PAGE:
Skin cancer can be divided into two broad categories:

Melanoma which accounts for 4% of all skin cancers and non-melanoma skin cancers that account for 96% of skin cancers

These 2 types of skin cancer behave very differently

Melanoma Skin Cancer
Non-melanoma Skin Cancer

Precursor lesion – Dysplastic moles

Types of melanoma

In situ (confined to skin)

Invasive (potential to spread)

Risk increased by burning UV exposure,

Family history, fair skin, pre-existing moles

More common in people with many moles

Genetic predisposition

May occur anywhere on skin

May spread to internal organs

Early detection improves survival

Significant mortality

Presents as changing pigmented lesion

Precursor lesion – actinic keratosis

Types of non-melanoma skin cancer

Basal cell carcinoma (never spreads)

Squamous cell carcinoma (rarely spreads)

Risk increased by total UV exposure, fair skin and immunosuppression

more common fair skinned people

frequent in immunosuppressed patients

mostly on head, scalp, neck and hands

Usually localised spread only

early detection improves outcome

surgery usually curative

inflamed, crusted or bleeding lesion

Melanoma Skin Cancer

Melanoma is a serious form of skin cancer that begins in cells known as melanocytes. While it is less common than basal cell carcinoma (BCC) and squamous cell carcinoma (SCC), melanoma is far more dangerous because of its ability to spread to other organs more rapidly if it not treated at an early stage. Finding melanoma at an early stage is crucial; early detection can vastly increase your chances for cure. Look for anything new, changing or unusual on both sun-exposed and sun-protected areas of the body. Melanomas commonly appear on the legs of women, and the number one place they develop on men is the trunk. Keep in mind, though, that melanomas can arise anywhere on the skin, even in areas where the sun doesn’t shine.Most moles, brown spots and growths on the skin are harmless – but not always. The ABCDEs and the Ugly Duckling sign can help you detect melanoma. The Ugly Duckling is another warning sign of melanoma. Most normal moles on your body resemble one another, while melanomas stand out like ugly ducklings in comparison. This highlights the importance of not just checking for irregularities, but also comparing any suspicious spot to surrounding moles to determine whether it looks different than its neighbors.


sun avoidance or protection

Early detection

self examination, medical examination, total body photography, dermoscopic imaging of individual lesions

Early intervention

surgical removal suspicious lesions

Non-melanoma skin cancer

Clinical features 

Texture:               flat to slightly raised, scaly and or rough

Size:                       from a couple of millimetres up to 2 cm in diameter

Colour:                 may vary from skin coloured to red, tan, pink or silvery

Location:              areas exposed to a lot of UV light such as the scalp, face, ears, lips, and the back of the hands and forearm

Basal cell carcinoma

Basal cell carcinoma (BCC) is the most common form of skin cancer and the most common cancer in humans. BCCs arise from abnormal, uncontrolled growth of basal cells in the skin.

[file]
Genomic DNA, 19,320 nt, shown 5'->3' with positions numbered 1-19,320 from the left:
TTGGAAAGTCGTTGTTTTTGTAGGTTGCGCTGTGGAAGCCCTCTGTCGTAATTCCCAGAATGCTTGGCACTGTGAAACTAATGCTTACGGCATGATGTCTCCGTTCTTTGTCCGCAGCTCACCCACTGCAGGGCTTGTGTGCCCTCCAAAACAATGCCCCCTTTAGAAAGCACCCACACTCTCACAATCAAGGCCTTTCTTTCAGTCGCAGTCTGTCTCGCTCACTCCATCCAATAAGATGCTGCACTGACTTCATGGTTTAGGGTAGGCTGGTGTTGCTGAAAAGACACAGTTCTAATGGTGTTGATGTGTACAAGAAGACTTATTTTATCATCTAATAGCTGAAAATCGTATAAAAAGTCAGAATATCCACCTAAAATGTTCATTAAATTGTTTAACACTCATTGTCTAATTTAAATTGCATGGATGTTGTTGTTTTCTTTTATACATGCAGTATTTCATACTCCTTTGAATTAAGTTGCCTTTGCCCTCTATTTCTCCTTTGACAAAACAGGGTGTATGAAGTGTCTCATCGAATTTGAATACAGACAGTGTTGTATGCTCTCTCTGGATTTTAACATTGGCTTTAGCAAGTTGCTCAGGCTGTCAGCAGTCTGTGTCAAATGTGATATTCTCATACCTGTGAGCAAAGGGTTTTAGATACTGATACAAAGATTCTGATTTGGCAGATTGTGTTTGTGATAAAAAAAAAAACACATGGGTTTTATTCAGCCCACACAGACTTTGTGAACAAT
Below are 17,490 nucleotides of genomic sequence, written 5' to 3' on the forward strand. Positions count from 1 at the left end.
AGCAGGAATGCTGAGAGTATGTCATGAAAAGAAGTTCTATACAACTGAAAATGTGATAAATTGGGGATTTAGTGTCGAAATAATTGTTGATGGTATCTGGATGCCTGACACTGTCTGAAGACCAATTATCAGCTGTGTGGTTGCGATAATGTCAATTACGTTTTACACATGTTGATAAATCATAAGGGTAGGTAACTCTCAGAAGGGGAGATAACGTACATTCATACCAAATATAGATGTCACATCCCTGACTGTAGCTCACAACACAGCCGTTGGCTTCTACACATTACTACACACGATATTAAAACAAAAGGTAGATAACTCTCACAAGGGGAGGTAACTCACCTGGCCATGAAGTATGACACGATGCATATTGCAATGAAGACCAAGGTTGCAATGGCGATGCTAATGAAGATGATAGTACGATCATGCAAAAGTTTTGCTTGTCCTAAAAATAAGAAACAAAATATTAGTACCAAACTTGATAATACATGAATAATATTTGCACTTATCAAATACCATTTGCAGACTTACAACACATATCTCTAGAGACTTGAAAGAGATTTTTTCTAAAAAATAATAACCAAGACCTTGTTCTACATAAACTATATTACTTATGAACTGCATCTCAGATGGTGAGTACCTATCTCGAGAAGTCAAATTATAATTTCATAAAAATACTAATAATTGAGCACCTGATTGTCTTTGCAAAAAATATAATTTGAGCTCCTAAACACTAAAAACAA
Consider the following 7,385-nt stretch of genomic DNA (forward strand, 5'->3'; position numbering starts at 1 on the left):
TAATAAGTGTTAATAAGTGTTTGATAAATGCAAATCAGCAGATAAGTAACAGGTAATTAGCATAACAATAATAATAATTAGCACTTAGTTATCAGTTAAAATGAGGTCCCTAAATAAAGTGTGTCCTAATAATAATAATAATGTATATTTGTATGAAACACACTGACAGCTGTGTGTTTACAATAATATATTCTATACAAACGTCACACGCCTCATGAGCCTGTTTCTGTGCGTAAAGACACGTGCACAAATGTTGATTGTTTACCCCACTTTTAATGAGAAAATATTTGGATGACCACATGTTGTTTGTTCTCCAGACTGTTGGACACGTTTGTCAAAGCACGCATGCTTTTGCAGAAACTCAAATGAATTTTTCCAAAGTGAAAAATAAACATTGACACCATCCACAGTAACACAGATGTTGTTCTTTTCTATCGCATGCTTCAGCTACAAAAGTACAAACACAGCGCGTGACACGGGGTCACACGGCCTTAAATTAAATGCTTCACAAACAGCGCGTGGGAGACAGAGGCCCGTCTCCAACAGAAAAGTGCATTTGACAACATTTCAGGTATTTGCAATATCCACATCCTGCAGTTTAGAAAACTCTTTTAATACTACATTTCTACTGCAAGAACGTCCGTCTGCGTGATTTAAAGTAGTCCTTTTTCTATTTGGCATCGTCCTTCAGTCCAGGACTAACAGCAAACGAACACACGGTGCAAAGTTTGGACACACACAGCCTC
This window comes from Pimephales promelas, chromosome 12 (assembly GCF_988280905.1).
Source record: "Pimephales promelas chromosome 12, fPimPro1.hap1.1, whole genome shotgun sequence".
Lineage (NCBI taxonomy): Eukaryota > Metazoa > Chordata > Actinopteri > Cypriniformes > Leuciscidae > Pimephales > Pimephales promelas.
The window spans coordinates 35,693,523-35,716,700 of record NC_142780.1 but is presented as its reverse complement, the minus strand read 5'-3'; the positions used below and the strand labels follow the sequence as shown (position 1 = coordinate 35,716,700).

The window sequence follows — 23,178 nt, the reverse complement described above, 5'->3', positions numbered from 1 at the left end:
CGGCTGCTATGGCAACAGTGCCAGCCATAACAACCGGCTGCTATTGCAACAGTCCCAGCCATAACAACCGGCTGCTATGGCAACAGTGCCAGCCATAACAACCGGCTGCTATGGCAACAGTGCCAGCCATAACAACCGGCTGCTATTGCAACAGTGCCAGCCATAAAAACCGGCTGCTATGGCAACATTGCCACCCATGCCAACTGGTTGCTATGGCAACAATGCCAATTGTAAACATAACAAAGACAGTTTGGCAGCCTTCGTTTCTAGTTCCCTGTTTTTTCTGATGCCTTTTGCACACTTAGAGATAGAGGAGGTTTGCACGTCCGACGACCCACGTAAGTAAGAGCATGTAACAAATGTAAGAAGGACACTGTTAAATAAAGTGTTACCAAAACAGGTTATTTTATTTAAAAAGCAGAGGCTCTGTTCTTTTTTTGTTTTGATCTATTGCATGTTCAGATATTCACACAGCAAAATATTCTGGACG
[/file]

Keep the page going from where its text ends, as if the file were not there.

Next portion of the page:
Because BCCs grow slowly, most are curable and cause minimal damage when caught and treated early

Clinical features:

  1. An open sore that does not heal, and may bleed, ooze or crust. The sore might persist for weeks, or appear to heal and then come back.
  2. A reddish patch or irritated area, on the face, chest, shoulder, arm or leg that may crust, itch, hurt or cause no discomfort.
  3. A shiny bump or nodule that is pearly or clear, pink, red or white. The bump can also be tan, black or brown, especially in dark-skinned people, and can be mistaken for a normal mole.
  4. A small pink growth with a slightly raised, rolled edge and a crusted indentation in the center that may develop tiny surface blood vessels over time.
  5. A scar-like area that is flat white, yellow or waxy in color. The skin appears shiny and taut, often with poorly defined borders. This warning sign may indicate an invasive BCC.
Squamous cell carcinoma (SCC)

SCC occurs when DNA damage from exposure to ultraviolet radiation or other damaging agents trigger abnormal changes in the squamous cells.

SCCs can appear as scaly red patches, open sores, rough, thickened or wart-like skin, or raised growths with a central depression. At times, SCCs may crust over, itch or bleed. The lesions most commonly arise in sun-exposed areas of the body.

SCCs look different on everyone

SCC of the skin can develop anywhere on the body but is most often found on exposed areas exposed to ultraviolet (UV) radiation like the face, lips, ears, scalp, shoulders, neck, back of the hands and forearms. SCCs can develop in scars, skin sores and other areas of skin injury. The skin around them typically shows signs of sun damage such as wrinkling, pigment changes and loss of elasticity. SCCs can appear as thick, rough, scaly patches that may crust or bleed. They can also resemble warts, or open sores that don’t completely heal. Sometimes SCCs show up as growths that are raised at the edges with a lower area in the center that may bleed or itch.

Non-Melanoma skin cancer



daily sun protection (Slip on a shirt , slap on a hat, slop on the sun screen)

Early detection

Medical examination of at risk individuals and suspicious lesions i.e. new, crusted or bleeding lesions on at risk site

Medical intervention

Cryosurgery, surgical excision, Laser ablation, topical chemotherapy, photodynamic therapy